The aluminum amidinate co-catalysts of this invention, also employed in the chain growth step of the LAO process, are represented by Formula 2 below,
wherein R1, R2, R3 and R4 may be the same or different and are selected from the group consisting of C1 to C30 alkyl, cycloalkyl, and aryl groups. A is an anion which balances the charge of the aluminum cation. The required qualities of anion A are that it be inert toward reaction with the cationic catalyst, non-coordinating, bulky and unreactive toward the aluminum alkyl medium. In a preferred embodiment, R4 is a methyl group and the anion, A, contains boron. In an especially preferred embodiment, R1 and R3 are each isopropyl groups, R4 and R2 are methyl groups and the anion, A, is B(C6F5)4 −1, where C6F5 is a pentafluorophenyl group. Preparation of aluminum amidinates is disclosed, e.g., in U.S. Pat. No. 5,973,088 (Jordan et al.).
The use of aluminum amidinate catalyst improves the lifetime of the catalyst system. It is generally known by those skilled in this art area that activation cations such as N,N-dimethylanilinium and triphenylcarbenium react with trialkylaluminum compounds to form a highly electrophilic species often referred to as “R2Al+” which can attack and degrade inert counter-anions such as pentafluorophenylborate (see Bochman and Sarsfield Organometallics 1998, 17, 5908).
For both examples in this application, the metallocene employed was as given by Formula 1 above where Cp is an ethyl substituted cyclopentadienyl ring, M is hafnium, and X is chlorine. Also, for both examples in this application, the aluminum amidinate co-catalyst employed was as given by Formula 2 above where R1 and R3 are each isopropyl groups, R2 and R4 are each methyl groups and the anion, A, is B(C6F5)4 −1 where C6F5 is a pentafluorophenyl group. For Examples 1 and 2, the metallocene was deployed in approximately a 1 to 1 molar ratio with the aluminum amidinate, but molar ratios ranging from about 10 to 1 to about 1 to 10 are typical. Both components of the catalyst system were deployed from stock solutions which were about 0.006 to 0.01 Molar for the co-catalyst and the metallocene respectively, with toluene as the solvent.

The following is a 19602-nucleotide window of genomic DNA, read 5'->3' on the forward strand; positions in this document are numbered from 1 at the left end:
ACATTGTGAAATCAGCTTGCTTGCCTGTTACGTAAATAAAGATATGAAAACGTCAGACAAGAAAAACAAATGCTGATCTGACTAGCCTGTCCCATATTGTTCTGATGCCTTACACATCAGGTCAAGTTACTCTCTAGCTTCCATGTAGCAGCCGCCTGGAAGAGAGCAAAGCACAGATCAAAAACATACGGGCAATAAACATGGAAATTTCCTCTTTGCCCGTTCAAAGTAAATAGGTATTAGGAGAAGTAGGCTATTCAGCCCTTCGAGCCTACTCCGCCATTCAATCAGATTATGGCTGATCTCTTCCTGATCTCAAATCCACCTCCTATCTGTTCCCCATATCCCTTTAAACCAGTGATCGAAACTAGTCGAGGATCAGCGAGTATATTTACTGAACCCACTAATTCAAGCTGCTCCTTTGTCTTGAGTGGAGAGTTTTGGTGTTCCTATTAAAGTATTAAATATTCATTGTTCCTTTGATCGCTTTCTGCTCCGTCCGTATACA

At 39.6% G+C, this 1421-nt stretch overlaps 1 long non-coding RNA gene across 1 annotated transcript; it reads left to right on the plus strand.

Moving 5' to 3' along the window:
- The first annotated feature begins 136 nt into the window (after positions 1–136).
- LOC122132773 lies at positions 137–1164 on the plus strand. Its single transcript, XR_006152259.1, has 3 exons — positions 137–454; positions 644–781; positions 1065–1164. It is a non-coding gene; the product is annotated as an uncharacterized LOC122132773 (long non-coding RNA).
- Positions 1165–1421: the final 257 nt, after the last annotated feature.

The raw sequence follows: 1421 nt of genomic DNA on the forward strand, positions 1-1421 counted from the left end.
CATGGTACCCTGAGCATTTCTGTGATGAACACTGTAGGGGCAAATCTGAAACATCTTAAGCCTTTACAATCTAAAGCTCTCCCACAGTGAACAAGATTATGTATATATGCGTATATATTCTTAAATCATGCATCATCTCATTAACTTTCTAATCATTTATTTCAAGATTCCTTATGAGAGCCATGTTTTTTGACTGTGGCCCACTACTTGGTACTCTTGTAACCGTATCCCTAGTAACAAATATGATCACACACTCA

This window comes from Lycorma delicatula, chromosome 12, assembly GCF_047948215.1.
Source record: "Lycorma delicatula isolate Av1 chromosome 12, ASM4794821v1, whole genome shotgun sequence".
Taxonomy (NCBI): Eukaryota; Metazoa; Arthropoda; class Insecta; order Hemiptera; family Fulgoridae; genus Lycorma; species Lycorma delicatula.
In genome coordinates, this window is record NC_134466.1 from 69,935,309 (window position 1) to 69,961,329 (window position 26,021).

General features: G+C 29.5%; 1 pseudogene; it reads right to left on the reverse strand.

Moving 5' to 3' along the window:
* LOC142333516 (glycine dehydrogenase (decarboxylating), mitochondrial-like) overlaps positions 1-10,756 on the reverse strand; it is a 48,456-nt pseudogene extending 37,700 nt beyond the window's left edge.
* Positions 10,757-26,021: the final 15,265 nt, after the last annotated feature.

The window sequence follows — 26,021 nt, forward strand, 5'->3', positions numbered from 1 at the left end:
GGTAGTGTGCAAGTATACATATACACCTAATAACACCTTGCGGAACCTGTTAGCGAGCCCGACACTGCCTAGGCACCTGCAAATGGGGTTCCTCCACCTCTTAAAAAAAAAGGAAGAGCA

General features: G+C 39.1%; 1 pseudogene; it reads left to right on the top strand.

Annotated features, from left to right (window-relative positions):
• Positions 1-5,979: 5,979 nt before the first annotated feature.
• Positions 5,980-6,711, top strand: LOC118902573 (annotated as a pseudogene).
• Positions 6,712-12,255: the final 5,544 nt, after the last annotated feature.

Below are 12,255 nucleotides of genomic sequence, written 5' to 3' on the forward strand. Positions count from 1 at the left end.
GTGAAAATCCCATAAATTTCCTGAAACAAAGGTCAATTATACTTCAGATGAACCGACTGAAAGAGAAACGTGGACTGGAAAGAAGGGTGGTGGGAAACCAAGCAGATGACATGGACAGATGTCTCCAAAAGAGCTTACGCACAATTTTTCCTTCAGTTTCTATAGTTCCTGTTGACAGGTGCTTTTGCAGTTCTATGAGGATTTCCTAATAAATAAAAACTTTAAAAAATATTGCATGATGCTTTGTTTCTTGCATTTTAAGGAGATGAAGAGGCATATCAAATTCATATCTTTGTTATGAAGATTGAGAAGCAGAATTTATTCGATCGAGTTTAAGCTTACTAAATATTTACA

For both examples, the triethylaluminum (TEA) was deployed neat. The metallocene was incubated in TEA at the temperatures and pressures shown in Table 1 for about 30 minutes prior to introduction of the co-catalyst. After introduction of the co-catalyst, an induction period was observed before uptake of ethylene. The induction period was about 30 minutes for Example 1 (80° C.) and about 2 minutes for Example 2 (100° C.).
The TEA was deployed in a molar ratio of about 3,300 to 1 to the catalyst composition but ratios ranging from 100,000 to 1 to 100 to 1 are typical. Each of the examples was permitted to react for 45 minutes and yielded a full range of trialkylaluminum compounds ranging from C4 to C30 alkyls. The trialkylaluminum products formed consisted of both homologous (all alkyl groups the same) and non-homologous (mixed alkyl groups). The amounts of each trialkylaluminum compound present were determined by conventional gas chromatographic techniques. Upon displacement of the grown alkyl groups from the trialkylaluminum compounds, the LAO product mix as indicated in Table 1 would have been obtained.
The data of Table 1 show that a full range of linear alpha olefin products may be prepared by the process of this invention.
Reasonable variation and modification are possible in the scope of the foregoing disclosure and the appended claims to this invention. The essence of this invention is a process for the preparation of an aluminum alkyl chain growth product by the chain growth reaction of alpha olefin on an aluminum alkyl, wherein the improvement comprises catalyzing the chain growth reaction with a catalyst system which comprises in combination (a) non-bridged metallocenes and (b) aluminum complexes having amidinate ligands and inert anions.